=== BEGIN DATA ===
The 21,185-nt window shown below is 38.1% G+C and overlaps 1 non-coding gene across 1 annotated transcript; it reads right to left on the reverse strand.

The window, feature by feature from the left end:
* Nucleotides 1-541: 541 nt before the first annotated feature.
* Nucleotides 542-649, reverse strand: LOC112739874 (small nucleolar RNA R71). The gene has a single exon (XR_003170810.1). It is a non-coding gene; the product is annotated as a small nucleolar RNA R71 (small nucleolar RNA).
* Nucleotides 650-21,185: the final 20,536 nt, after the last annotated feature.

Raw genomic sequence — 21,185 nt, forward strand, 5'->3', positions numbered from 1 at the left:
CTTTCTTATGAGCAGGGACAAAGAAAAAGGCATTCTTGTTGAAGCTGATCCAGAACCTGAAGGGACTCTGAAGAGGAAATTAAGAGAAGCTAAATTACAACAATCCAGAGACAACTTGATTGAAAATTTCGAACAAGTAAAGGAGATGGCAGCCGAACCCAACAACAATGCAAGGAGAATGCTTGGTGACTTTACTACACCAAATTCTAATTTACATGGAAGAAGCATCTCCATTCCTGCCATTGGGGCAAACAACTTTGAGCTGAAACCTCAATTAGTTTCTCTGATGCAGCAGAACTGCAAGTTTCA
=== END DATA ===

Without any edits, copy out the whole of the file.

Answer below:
The 21,185-nt window shown below is 38.1% G+C and overlaps 1 non-coding gene across 1 annotated transcript; it reads right to left on the reverse strand.

The window, feature by feature from the left end:
* Nucleotides 1-541: 541 nt before the first annotated feature.
* Nucleotides 542-649, reverse strand: LOC112739874 (small nucleolar RNA R71). The gene has a single exon (XR_003170810.1). It is a non-coding gene; the product is annotated as a small nucleolar RNA R71 (small nucleolar RNA).
* Nucleotides 650-21,185: the final 20,536 nt, after the last annotated feature.

Raw genomic sequence — 21,185 nt, forward strand, 5'->3', positions numbered from 1 at the left:
CTTTCTTATGAGCAGGGACAAAGAAAAAGGCATTCTTGTTGAAGCTGATCCAGAACCTGAAGGGACTCTGAAGAGGAAATTAAGAGAAGCTAAATTACAACAATCCAGAGACAACTTGATTGAAAATTTCGAACAAGTAAAGGAGATGGCAGCCGAACCCAACAACAATGCAAGGAGAATGCTTGGTGACTTTACTACACCAAATTCTAATTTACATGGAAGAAGCATCTCCATTCCTGCCATTGGGGCAAACAACTTTGAGCTGAAACCTCAATTAGTTTCTCTGATGCAGCAGAACTGCAAGTTTCA